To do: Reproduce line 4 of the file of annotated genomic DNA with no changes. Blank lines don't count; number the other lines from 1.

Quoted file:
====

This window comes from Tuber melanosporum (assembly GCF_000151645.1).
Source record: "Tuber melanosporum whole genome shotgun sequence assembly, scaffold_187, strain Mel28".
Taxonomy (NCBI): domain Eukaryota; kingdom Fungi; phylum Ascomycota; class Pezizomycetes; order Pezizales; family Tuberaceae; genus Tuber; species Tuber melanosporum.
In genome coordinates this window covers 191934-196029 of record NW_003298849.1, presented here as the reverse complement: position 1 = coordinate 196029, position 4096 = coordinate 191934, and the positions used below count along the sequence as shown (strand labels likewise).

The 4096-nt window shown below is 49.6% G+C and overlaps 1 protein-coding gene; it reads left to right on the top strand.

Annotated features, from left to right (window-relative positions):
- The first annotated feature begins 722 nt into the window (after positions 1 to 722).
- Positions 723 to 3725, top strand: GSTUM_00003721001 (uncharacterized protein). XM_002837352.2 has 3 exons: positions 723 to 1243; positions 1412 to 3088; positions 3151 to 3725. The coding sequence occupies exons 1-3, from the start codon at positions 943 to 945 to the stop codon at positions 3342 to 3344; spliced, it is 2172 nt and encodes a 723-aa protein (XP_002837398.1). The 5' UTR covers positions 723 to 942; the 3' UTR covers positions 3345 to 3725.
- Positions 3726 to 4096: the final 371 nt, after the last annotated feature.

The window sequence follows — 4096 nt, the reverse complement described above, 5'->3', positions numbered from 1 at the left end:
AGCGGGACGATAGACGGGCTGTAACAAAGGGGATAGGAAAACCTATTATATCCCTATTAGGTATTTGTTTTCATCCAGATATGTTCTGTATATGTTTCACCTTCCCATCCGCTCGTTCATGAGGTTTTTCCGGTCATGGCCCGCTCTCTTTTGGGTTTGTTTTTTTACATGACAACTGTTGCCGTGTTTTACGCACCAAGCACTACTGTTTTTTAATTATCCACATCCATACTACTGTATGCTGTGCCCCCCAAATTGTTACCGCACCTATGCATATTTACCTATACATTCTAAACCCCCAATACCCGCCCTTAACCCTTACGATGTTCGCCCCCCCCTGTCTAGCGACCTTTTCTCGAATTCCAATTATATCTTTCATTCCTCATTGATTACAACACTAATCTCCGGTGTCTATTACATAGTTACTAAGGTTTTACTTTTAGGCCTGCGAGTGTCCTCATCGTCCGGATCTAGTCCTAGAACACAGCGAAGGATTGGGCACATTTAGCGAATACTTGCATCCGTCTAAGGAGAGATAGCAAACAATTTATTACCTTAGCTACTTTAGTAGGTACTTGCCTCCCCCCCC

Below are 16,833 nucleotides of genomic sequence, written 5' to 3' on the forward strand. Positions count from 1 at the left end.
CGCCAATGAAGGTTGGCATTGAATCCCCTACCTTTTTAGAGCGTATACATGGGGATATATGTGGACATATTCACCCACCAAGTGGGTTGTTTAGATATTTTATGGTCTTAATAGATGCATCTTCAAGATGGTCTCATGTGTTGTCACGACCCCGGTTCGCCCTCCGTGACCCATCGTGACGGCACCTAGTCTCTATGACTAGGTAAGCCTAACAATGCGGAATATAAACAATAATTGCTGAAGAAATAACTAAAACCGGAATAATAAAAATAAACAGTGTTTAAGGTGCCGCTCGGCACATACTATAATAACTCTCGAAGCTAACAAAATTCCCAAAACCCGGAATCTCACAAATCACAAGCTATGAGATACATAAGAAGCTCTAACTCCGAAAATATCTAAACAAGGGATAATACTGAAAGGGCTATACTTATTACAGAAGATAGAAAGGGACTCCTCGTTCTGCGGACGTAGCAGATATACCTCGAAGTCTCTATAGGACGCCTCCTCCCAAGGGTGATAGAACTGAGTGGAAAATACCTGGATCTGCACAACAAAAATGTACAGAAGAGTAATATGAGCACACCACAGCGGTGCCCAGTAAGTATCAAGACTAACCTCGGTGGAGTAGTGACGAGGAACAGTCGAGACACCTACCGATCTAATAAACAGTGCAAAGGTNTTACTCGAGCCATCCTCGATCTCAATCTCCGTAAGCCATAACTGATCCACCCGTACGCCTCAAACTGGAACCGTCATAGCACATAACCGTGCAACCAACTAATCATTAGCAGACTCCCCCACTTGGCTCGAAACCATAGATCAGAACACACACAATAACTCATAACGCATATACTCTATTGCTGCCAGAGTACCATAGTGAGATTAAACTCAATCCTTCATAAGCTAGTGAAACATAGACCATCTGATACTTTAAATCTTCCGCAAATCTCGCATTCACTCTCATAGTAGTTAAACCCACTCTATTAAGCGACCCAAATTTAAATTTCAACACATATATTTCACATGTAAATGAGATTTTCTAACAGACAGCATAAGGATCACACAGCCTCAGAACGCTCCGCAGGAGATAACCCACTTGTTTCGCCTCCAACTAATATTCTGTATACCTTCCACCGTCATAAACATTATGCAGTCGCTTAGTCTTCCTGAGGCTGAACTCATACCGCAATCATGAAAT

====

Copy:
In genome coordinates this window covers 191934-196029 of record NW_003298849.1, presented here as the reverse complement: position 1 = coordinate 196029, position 4096 = coordinate 191934, and the positions used below count along the sequence as shown (strand labels likewise).